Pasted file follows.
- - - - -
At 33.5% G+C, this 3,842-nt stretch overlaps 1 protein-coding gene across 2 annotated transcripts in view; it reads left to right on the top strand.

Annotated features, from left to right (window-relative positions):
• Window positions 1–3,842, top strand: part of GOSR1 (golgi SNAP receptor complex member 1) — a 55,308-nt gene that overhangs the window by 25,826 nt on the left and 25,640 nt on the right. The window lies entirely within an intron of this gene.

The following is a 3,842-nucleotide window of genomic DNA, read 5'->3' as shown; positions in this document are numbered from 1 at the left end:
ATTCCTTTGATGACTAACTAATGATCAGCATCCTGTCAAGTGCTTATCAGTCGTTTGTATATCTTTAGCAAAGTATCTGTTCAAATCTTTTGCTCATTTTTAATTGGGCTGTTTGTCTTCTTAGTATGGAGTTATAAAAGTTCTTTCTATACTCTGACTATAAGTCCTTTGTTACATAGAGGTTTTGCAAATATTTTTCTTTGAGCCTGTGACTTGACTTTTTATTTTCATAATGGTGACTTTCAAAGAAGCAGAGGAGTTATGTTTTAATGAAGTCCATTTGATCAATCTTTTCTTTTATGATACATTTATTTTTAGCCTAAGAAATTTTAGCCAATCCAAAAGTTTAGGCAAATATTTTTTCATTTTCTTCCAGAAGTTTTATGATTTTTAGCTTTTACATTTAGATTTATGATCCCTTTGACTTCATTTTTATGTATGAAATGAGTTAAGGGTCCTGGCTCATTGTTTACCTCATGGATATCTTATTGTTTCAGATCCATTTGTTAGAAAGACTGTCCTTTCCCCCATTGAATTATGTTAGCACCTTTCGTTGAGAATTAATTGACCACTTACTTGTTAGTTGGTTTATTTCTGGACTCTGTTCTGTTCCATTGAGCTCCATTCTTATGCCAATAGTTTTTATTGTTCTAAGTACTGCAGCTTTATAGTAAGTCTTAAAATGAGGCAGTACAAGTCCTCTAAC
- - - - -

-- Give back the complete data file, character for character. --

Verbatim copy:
At 33.5% G+C, this 3,842-nt stretch overlaps 1 protein-coding gene across 2 annotated transcripts in view; it reads left to right on the top strand.

Annotated features, from left to right (window-relative positions):
• Window positions 1–3,842, top strand: part of GOSR1 (golgi SNAP receptor complex member 1) — a 55,308-nt gene that overhangs the window by 25,826 nt on the left and 25,640 nt on the right. The window lies entirely within an intron of this gene.

The following is a 3,842-nucleotide window of genomic DNA, read 5'->3' as shown; positions in this document are numbered from 1 at the left end:
ATTCCTTTGATGACTAACTAATGATCAGCATCCTGTCAAGTGCTTATCAGTCGTTTGTATATCTTTAGCAAAGTATCTGTTCAAATCTTTTGCTCATTTTTAATTGGGCTGTTTGTCTTCTTAGTATGGAGTTATAAAAGTTCTTTCTATACTCTGACTATAAGTCCTTTGTTACATAGAGGTTTTGCAAATATTTTTCTTTGAGCCTGTGACTTGACTTTTTATTTTCATAATGGTGACTTTCAAAGAAGCAGAGGAGTTATGTTTTAATGAAGTCCATTTGATCAATCTTTTCTTTTATGATACATTTATTTTTAGCCTAAGAAATTTTAGCCAATCCAAAAGTTTAGGCAAATATTTTTTCATTTTCTTCCAGAAGTTTTATGATTTTTAGCTTTTACATTTAGATTTATGATCCCTTTGACTTCATTTTTATGTATGAAATGAGTTAAGGGTCCTGGCTCATTGTTTACCTCATGGATATCTTATTGTTTCAGATCCATTTGTTAGAAAGACTGTCCTTTCCCCCATTGAATTATGTTAGCACCTTTCGTTGAGAATTAATTGACCACTTACTTGTTAGTTGGTTTATTTCTGGACTCTGTTCTGTTCCATTGAGCTCCATTCTTATGCCAATAGTTTTTATTGTTCTAAGTACTGCAGCTTTATAGTAAGTCTTAAAATGAGGCAGTACAAGTCCTCTAAC